Therefore, one approach towards successful experimentation, to give rise to a diverse sense of architecture through shipping containers, is applying transformational loads on the physical form of the units. Similarly, another application, using the same modular unit, could be transforming its inner core, according to the required function.
Alok Shetty, the founding architect of Bhumiputra, a Bengaluru based design firm, believes in simple, yet innovative solutions, being the key to resolving major issues confronting the architectural world today. Having started his practice at the age of 19, while still in college, his experience follows this ideology, and among his recent ventures has been the exploration of a shipping container, in its basic form, being altered internally so that it ultimately unfolds and can suit various purposes.
He speaks about the viability of adopting such models for various reasons. For instance, the availability of shipping containers and the economic and environmental value of using one, for it repurposes an otherwise abandoned entity which has been produced by consumption of energy and resources, and it saves further energy and resources that would be expended on an entirely new construction. The modularity also indicates ease of transport. The example herein opens into an auditorium, giving rise to the ideal notion of being able to set up talks, lectures, classrooms and programmes anywhere, depending only on transportation. This example can, in one way, define ‘Reduce, Reuse and Recycle’ in architecture, an essential mantra which has been propagated for decades, but is yet to be adopted on a mainstream scale.
The depicted examples are not only innovations in shipping containers, but are also indicative of the shift in thought from privatized entities to design for public.
Source: TODERIAN Urban Works
Public Space Design, despite its wide usage, and even necessity, remains an under utilised aspect in the realm of architecture. Cities today are rapidly developing, but the process of planning does not include highlighting the importance of public open spaces. A number of projects in public space designing taken up recently are derived at in retrospect, in a bid to increase the level of interaction citizens have with their cities.
Citing the example of a metropolis, the relevance of public spaces is barely felt by the vast number of citizens that reside and work here. With everyone engrossed in their own hectic routines, public spaces lie largely ignored, and as a result, are left abandoned, often falling prey to encroachment and other impacts of neglect. Public spaces which allow the citizens to revel in their surroundings and recreate while interacting with the city and others would contribute towards enhancing lifestyles.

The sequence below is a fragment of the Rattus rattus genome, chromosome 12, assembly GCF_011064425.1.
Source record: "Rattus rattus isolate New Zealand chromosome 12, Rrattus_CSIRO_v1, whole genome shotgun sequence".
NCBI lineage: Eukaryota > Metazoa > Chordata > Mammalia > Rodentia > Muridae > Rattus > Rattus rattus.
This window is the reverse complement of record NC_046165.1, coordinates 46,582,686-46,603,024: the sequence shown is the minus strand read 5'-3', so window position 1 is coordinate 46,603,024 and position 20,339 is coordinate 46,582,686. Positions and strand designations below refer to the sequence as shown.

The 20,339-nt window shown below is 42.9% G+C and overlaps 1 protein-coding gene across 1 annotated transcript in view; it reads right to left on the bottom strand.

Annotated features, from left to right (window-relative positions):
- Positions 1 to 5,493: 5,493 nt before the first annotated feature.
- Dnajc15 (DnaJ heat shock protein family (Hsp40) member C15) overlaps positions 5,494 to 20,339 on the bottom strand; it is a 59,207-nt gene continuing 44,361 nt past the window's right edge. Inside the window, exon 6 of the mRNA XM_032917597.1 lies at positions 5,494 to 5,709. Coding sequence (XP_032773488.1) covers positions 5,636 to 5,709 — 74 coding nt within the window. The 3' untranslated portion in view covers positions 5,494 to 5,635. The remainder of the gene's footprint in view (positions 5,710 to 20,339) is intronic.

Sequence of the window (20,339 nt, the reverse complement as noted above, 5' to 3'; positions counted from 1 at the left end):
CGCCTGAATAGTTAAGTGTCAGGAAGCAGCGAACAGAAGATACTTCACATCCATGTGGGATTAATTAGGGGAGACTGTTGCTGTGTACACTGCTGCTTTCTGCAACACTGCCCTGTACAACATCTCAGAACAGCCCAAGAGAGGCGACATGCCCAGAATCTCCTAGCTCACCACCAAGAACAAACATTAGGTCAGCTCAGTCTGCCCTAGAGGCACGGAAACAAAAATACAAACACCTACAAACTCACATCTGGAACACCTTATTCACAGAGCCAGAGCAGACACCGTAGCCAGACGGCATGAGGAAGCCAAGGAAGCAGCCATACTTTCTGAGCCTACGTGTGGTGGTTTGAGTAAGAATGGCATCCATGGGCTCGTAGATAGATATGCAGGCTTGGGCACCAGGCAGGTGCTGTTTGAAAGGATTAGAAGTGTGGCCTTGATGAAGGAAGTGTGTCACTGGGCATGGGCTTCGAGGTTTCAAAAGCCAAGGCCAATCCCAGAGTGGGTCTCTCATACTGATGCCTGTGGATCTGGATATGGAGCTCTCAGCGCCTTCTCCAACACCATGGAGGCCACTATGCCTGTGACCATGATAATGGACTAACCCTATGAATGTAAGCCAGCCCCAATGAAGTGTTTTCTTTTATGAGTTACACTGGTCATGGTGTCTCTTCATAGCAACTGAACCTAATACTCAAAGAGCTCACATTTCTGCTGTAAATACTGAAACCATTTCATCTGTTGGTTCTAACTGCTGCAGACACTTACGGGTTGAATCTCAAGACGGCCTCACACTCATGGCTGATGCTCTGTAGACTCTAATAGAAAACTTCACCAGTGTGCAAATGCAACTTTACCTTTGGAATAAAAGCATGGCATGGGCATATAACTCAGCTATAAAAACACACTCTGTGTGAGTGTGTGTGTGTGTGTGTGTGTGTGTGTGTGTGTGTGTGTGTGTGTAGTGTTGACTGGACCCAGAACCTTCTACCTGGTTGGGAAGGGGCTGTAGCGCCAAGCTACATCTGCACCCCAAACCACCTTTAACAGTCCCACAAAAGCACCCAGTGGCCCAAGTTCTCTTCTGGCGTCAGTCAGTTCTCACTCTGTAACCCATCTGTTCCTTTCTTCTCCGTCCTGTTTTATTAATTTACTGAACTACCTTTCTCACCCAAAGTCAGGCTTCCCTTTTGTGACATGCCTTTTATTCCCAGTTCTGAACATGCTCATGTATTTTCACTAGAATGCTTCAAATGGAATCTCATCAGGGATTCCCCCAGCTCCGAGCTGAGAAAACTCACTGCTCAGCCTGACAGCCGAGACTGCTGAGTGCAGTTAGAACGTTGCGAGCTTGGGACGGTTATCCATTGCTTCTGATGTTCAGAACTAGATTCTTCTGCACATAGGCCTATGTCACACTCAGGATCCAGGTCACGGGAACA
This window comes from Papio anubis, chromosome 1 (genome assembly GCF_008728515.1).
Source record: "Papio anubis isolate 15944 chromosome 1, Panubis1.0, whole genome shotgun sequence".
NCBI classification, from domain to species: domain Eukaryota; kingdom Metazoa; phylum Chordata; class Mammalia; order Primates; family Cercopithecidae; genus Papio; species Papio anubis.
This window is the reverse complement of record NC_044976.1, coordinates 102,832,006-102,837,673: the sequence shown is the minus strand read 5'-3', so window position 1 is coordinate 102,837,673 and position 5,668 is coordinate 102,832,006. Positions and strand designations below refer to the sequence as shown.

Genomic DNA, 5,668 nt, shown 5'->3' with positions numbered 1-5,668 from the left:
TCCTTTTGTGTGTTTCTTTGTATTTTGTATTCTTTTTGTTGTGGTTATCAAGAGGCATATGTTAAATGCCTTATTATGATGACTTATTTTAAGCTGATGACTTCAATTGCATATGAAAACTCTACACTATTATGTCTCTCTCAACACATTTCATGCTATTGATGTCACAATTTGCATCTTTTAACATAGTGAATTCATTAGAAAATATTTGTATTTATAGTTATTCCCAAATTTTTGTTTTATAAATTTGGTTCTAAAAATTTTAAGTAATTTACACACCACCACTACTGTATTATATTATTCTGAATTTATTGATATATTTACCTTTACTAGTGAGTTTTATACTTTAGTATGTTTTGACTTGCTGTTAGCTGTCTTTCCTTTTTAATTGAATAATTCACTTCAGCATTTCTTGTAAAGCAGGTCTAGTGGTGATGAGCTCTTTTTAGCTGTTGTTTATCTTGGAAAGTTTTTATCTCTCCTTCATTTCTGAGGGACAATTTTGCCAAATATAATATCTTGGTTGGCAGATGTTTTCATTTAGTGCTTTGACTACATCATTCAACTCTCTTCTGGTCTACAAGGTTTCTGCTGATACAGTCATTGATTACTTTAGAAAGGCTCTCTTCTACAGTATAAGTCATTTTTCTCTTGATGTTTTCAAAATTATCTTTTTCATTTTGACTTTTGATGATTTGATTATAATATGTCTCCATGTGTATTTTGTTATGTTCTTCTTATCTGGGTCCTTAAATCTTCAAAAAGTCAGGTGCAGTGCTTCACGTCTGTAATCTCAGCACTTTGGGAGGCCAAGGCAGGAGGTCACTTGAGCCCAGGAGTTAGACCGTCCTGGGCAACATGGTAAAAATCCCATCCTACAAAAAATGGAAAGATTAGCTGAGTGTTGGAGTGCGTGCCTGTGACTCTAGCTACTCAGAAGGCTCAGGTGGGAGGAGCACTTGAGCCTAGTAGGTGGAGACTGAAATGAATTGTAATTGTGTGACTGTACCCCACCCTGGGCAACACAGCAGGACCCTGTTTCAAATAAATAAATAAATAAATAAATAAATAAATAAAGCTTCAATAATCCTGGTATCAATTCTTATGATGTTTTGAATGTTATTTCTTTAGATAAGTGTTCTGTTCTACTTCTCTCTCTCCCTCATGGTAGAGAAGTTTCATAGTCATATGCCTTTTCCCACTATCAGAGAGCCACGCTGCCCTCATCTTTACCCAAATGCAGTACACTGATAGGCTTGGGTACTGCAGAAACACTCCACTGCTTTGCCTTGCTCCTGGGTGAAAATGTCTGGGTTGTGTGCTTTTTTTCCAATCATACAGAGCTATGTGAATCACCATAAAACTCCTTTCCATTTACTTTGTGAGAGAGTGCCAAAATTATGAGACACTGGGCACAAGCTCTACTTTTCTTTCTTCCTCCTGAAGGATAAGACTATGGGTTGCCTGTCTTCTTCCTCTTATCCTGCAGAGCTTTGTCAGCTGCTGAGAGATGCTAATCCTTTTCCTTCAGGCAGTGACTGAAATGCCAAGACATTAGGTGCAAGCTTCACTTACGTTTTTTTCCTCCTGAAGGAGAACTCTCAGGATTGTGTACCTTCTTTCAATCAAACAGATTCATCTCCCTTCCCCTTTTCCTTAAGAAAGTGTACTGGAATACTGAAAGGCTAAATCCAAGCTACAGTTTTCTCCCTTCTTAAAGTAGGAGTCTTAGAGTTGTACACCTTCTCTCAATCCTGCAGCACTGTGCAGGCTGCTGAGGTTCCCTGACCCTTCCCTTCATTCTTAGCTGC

Shipping containers are a building unit whose importance has been steadily felt over the years, and designers are starting to explore the extensive possibilities they hold in the architectural realm. While public spaces have been gaining more and more importance, one of the drawbacks is the fact that while intriguing designs are sought, most concerned authorities are held back due to paucity of funds. Opting for economically viable solutions in the public scenario therefore becomes a key aspect in resolving this issue.
Ideating that these two separate elements in the architectural world be brought together symbiotically, forging a synergy which would infuse life into these individual elements, it would be highly interesting to conceptualize relevant and related design solutions.
Architecture is a field which is constantly on the edge of tantalizing innovations and discoveries. The world today is also constantly on the brink of new advancements, with transformations on the earth happening immense rapidity. Being among the effecters of change, architects owe it to their profession and the world, to raise ideas with imagination, while ensuring their impact is thoughtful.
-Devashree Vyas, Volume Zero